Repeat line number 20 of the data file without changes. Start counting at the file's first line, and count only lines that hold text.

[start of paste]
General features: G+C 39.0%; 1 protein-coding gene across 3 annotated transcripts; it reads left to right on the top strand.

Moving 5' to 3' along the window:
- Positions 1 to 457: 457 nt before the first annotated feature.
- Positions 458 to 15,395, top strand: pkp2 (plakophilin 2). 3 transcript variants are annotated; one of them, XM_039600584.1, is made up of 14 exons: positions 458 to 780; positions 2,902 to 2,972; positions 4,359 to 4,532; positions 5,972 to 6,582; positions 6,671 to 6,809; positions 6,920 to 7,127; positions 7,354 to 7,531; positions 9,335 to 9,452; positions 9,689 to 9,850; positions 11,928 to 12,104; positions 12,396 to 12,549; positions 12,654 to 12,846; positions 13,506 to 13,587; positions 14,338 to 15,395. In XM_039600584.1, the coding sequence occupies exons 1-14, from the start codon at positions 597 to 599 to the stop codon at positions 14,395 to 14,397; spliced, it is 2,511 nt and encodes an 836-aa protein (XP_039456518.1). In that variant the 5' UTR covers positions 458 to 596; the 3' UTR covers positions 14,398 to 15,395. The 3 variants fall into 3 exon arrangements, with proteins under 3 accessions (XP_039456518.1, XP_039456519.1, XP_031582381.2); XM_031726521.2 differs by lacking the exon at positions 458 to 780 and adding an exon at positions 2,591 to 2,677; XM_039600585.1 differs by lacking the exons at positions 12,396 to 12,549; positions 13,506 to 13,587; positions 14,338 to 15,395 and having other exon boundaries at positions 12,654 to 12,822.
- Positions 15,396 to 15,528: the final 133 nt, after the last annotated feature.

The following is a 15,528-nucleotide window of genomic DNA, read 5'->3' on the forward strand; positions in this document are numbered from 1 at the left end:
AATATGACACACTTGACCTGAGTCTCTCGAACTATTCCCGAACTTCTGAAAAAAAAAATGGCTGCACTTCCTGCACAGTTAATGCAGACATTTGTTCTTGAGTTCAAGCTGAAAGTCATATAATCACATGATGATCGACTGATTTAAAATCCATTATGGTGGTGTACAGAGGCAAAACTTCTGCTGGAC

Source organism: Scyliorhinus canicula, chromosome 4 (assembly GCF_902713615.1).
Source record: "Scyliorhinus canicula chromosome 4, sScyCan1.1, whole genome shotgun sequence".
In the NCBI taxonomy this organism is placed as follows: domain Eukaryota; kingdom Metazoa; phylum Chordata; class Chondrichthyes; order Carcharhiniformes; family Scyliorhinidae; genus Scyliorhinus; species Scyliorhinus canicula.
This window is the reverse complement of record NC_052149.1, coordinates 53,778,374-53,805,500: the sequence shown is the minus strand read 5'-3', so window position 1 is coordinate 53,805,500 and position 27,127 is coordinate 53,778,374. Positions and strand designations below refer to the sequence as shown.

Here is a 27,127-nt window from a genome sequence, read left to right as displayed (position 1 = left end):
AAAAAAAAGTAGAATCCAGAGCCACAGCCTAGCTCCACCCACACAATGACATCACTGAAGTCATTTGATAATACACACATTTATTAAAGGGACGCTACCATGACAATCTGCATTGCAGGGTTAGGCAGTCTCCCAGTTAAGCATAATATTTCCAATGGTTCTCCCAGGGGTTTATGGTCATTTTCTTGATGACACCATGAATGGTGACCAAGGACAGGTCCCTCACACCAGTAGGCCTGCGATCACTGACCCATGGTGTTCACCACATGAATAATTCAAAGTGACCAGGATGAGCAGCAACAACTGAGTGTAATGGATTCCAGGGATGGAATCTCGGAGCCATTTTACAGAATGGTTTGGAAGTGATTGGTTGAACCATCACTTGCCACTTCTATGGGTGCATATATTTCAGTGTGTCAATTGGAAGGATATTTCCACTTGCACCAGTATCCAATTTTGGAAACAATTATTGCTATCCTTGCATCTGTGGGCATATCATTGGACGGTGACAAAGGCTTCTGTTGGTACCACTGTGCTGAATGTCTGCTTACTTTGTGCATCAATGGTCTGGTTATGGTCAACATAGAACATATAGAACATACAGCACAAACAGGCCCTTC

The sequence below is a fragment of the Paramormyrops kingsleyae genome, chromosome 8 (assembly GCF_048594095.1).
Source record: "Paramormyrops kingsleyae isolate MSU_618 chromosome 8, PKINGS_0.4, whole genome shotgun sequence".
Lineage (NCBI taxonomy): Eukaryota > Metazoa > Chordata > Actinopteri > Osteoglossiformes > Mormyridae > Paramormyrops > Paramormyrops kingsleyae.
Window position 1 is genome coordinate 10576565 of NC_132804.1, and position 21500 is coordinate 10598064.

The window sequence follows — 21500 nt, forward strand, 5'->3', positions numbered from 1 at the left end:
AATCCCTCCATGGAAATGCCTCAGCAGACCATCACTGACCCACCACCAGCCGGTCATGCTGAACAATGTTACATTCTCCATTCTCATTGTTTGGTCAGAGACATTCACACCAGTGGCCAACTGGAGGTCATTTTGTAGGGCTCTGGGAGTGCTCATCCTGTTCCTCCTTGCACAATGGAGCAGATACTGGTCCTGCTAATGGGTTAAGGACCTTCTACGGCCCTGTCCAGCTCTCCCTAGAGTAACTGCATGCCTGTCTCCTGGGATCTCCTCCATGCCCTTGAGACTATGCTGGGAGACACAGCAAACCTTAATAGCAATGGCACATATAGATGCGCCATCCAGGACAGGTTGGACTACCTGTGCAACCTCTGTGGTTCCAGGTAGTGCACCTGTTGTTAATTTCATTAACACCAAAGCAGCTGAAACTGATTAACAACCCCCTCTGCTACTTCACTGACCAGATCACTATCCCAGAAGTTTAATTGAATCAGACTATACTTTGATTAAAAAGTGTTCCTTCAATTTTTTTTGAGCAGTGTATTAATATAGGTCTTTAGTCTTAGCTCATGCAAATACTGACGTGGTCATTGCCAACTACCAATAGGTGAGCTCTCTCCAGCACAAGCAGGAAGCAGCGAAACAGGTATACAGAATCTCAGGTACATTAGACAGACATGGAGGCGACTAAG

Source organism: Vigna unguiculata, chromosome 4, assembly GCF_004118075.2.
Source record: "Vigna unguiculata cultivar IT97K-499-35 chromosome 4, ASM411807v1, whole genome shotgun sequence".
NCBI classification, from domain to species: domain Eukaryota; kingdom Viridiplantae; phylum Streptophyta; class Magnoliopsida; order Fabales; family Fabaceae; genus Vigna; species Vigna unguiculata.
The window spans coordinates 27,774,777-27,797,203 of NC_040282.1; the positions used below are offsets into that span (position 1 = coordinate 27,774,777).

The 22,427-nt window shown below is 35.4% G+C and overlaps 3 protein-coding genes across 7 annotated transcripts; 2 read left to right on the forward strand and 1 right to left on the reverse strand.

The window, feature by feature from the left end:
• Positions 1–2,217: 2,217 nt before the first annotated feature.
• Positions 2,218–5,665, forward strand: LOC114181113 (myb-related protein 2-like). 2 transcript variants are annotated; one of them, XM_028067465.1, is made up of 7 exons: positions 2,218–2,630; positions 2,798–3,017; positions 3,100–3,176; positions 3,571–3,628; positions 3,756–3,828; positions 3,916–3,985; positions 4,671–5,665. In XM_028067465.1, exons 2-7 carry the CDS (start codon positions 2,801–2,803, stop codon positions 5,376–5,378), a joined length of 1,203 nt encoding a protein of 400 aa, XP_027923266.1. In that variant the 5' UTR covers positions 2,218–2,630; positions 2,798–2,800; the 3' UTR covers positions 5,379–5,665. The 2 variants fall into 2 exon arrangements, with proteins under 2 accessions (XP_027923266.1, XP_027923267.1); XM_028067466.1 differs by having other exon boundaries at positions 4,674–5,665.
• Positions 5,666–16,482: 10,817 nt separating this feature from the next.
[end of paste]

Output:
Source organism: Vigna unguiculata, chromosome 4, assembly GCF_004118075.2.